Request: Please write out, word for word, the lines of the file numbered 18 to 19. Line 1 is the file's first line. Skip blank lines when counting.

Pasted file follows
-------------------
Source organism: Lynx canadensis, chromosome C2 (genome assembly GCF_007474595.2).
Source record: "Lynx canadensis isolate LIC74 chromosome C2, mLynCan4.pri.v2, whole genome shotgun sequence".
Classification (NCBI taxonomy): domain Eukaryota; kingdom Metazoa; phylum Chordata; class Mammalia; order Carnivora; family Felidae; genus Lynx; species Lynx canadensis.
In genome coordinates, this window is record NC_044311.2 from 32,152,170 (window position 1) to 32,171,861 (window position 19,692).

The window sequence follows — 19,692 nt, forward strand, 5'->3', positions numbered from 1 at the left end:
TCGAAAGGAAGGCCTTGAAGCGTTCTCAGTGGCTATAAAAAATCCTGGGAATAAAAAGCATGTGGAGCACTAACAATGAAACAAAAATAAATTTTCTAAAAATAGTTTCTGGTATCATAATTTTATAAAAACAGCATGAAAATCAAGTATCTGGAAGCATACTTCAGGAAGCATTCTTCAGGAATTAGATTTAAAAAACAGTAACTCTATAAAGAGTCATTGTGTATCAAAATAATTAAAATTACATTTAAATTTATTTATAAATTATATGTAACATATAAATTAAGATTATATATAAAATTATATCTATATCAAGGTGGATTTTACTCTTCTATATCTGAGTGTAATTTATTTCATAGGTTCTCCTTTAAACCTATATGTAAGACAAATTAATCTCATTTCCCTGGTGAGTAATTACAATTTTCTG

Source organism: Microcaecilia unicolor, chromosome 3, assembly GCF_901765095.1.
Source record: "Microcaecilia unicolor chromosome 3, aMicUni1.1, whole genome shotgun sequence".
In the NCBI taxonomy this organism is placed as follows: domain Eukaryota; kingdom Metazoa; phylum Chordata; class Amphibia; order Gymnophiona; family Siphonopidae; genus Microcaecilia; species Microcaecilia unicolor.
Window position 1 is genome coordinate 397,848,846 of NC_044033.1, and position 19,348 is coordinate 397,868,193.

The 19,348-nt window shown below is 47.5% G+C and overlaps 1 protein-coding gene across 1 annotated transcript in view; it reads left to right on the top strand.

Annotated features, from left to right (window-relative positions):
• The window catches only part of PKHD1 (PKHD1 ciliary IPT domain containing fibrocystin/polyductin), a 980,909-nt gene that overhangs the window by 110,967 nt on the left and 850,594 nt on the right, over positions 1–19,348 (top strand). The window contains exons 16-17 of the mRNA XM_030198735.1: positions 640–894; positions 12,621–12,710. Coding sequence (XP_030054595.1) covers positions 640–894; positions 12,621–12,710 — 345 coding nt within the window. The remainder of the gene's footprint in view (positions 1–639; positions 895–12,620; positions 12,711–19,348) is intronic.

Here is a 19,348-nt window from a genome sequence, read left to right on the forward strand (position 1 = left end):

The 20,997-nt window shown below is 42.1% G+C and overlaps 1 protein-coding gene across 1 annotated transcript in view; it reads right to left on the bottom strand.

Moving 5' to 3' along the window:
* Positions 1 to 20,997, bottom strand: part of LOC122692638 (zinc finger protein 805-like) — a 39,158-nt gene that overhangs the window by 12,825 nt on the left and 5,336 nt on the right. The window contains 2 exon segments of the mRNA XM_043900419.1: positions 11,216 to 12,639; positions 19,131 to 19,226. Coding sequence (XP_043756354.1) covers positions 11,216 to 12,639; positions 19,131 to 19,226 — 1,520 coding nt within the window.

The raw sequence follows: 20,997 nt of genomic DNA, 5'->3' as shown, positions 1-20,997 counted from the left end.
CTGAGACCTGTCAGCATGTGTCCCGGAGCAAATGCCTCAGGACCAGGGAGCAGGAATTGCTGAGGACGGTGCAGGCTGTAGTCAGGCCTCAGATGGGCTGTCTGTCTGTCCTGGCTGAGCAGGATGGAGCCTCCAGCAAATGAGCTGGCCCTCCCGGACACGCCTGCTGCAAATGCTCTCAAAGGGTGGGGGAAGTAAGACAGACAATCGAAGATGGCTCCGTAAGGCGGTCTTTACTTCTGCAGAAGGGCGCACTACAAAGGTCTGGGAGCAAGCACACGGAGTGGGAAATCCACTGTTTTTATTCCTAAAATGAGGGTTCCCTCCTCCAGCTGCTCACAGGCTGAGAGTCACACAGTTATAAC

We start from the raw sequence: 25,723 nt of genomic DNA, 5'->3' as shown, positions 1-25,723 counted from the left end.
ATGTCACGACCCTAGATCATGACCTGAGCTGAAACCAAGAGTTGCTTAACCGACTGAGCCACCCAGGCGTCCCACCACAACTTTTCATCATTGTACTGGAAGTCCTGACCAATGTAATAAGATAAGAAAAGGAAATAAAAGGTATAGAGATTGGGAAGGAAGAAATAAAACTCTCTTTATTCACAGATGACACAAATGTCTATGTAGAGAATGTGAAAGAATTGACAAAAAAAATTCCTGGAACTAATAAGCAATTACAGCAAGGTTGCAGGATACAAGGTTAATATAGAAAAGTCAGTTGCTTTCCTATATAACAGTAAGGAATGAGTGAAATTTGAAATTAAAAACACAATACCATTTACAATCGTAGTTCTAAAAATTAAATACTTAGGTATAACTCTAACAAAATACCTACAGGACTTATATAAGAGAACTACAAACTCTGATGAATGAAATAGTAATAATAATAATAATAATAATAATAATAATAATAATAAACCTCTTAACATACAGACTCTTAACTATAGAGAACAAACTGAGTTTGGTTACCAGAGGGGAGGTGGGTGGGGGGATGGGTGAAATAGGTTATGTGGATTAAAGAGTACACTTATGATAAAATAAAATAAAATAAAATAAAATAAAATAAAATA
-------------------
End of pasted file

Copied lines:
The raw sequence follows: 20,997 nt of genomic DNA, 5'->3' as shown, positions 1-20,997 counted from the left end.
CTGAGACCTGTCAGCATGTGTCCCGGAGCAAATGCCTCAGGACCAGGGAGCAGGAATTGCTGAGGACGGTGCAGGCTGTAGTCAGGCCTCAGATGGGCTGTCTGTCTGTCCTGGCTGAGCAGGATGGAGCCTCCAGCAAATGAGCTGGCCCTCCCGGACACGCCTGCTGCAAATGCTCTCAAAGGGTGGGGGAAGTAAGACAGACAATCGAAGATGGCTCCGTAAGGCGGTCTTTACTTCTGCAGAAGGGCGCACTACAAAGGTCTGGGAGCAAGCACACGGAGTGGGAAATCCACTGTTTTTATTCCTAAAATGAGGGTTCCCTCCTCCAGCTGCTCACAGGCTGAGAGTCACACAGTTATAAC